Anson's voyage of 1740-44 holds a unique and terrible place in British naval history. The misadventures of this first attempt by Royal Navy ships to sail round the world make a dramatic story of hardship, disaster, mutiny and heroism. Only one of Anson's squadron, the flagship Centurion, completed its mission. The other vessels were wrecked, scuttled or forced back in shattered condition. Out of 1850 officers and men who sailed from Spithead in September 1740, almost 1400 died, most from disease or starvation. With crews ravaged by scurvy, Anson's ships were battered by relentless storms as they attempted to round Cape Horn. Two of the six men-of-war in the squadron turned back, their captains to face later accusations of desertion. A third, the Wager, was wrecked on a desolate island off the coast of Chile in circumstances in which all discipline vanished. This work recounts this classic story from sea history, detailing the dramatic hardships, diasters, mutiny and heroism that occurred.
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Glyn Williams has been Professor of History at Queen Mary and Westfield College since 1974. His main teaching interests are the history of exploration, the history of Europe overseas, and British imperial history. He has travelled and lectured in Canada, the United States, Australia, New Zealand and the West Indies. He is Emeritus Professor of the University of London. He lives in Kent.From Publishers Weekly:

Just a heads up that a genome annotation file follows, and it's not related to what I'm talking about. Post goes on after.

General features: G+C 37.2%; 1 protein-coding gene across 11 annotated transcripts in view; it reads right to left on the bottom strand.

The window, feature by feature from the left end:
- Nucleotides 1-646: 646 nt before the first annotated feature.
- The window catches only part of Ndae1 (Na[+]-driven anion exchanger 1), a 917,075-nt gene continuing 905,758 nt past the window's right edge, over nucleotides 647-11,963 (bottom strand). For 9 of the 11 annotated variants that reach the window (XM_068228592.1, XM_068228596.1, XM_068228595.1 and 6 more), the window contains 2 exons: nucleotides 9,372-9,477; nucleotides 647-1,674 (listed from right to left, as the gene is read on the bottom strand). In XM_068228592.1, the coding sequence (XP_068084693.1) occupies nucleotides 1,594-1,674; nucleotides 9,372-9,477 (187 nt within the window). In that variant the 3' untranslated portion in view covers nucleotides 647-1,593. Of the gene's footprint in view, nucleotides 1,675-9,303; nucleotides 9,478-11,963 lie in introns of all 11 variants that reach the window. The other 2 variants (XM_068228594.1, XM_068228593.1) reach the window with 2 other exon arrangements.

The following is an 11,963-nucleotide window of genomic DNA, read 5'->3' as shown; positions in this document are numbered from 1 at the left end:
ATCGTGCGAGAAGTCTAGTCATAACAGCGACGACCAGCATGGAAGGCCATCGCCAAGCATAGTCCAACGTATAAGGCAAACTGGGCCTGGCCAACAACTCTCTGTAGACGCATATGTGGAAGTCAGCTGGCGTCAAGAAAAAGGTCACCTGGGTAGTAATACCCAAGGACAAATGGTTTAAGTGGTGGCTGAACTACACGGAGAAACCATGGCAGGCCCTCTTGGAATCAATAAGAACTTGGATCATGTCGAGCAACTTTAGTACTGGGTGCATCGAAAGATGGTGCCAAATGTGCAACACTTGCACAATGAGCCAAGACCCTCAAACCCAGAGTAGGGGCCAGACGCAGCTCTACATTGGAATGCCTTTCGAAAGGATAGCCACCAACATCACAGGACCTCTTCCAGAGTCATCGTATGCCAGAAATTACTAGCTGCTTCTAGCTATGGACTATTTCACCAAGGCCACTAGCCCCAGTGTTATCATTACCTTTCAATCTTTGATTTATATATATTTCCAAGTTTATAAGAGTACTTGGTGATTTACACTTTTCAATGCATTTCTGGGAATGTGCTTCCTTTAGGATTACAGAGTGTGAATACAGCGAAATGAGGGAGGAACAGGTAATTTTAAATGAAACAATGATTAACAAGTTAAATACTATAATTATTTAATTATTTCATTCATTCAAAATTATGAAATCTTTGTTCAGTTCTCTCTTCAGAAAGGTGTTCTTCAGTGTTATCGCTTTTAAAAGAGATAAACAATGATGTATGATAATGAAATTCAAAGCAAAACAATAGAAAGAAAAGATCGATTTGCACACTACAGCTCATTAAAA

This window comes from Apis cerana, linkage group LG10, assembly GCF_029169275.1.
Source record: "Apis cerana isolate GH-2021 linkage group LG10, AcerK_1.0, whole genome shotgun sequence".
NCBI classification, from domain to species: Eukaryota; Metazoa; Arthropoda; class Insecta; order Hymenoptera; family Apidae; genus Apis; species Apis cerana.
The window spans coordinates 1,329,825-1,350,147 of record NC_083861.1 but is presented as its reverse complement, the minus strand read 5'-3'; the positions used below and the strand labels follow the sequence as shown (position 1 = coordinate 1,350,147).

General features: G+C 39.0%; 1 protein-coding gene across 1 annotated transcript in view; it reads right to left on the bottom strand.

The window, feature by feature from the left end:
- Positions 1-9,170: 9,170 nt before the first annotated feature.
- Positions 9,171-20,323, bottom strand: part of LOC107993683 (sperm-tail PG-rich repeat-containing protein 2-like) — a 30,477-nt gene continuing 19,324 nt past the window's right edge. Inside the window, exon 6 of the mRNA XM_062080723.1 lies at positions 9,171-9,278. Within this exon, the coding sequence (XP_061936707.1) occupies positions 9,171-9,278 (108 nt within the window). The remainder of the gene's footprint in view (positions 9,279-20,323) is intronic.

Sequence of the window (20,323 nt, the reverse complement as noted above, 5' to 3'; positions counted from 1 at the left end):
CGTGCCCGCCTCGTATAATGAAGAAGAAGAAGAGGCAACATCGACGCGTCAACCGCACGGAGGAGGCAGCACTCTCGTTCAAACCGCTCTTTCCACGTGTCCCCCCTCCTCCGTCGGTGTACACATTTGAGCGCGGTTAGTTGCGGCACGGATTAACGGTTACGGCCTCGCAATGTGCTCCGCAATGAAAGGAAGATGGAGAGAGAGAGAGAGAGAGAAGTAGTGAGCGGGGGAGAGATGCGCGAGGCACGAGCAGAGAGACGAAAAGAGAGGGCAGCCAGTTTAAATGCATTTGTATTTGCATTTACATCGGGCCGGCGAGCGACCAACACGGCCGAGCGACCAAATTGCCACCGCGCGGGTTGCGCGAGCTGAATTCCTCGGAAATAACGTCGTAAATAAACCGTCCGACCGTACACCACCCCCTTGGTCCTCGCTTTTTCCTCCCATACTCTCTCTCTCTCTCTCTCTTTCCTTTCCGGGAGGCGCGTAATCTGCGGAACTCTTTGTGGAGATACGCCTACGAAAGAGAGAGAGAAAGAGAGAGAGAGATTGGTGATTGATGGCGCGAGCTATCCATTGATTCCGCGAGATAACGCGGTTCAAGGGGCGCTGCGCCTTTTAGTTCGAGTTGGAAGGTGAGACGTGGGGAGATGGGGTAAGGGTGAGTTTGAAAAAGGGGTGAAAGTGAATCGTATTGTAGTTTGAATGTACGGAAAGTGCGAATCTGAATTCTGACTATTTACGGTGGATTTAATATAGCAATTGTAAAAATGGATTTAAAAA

In 1740, during England's war with Spain, Commodore George Anson set sail for the South Pacific with a squadron of six ships. He was to seize the legendary galleon that carried Spain's annual plunder from South America to Manila, but almost immediately Anson's mission turned to one of survival. The squadron's ships were overcrowded and poorly equipped. The outbreaks of scurvy were among the worst in recorded maritime history. About 74% of the crew died from disease or starvation, and the squadron was so late in sailing that they tried to round Cape Horn at the worst possible time, when the autumn storms were reaching their furious heights. There the squadron was scattered. Two ships, Anson's and a sloop, made it into the Pacific, two turned back, and one was wrecked. Nonetheless, Anson pushed the Centurion on in search of the galleon. That he managed to take the Spanish ship and get her treasure home to great acclaim provides a remarkable ending to his painful, four-year journey. But Williams seems more interested in chronicling events than in telling a great story, and he often bogs down the plot while resolving countless discrepancies in the various survivors' stories. Such painstaking accuracy will please academics, but it will probably keep this book from taking off. (Nov.)
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Book Description U.K / HarperCollins, 2000. Soft cover. Book Condition: New. No Jacket. The misadventures of this first attempt by Royal Navy ships to sail round the world make a dramatic story of hardship, disaster, mutiny and heroism. Only one of Ansonís squadron, the flagship Centurion, completed its mission. Ansonís voyage of 1740-44 holds a unique and terrible place in British naval history. With illustrations & maps. A 1st edition paperback in new condition. (264 pages & 21 pages of introduction). Bookseller Inventory # 4697
Book Description HarperCollins Publishers Ltd, 2000. Paperback. Book Condition: New. Bookseller Inventory # P110006531784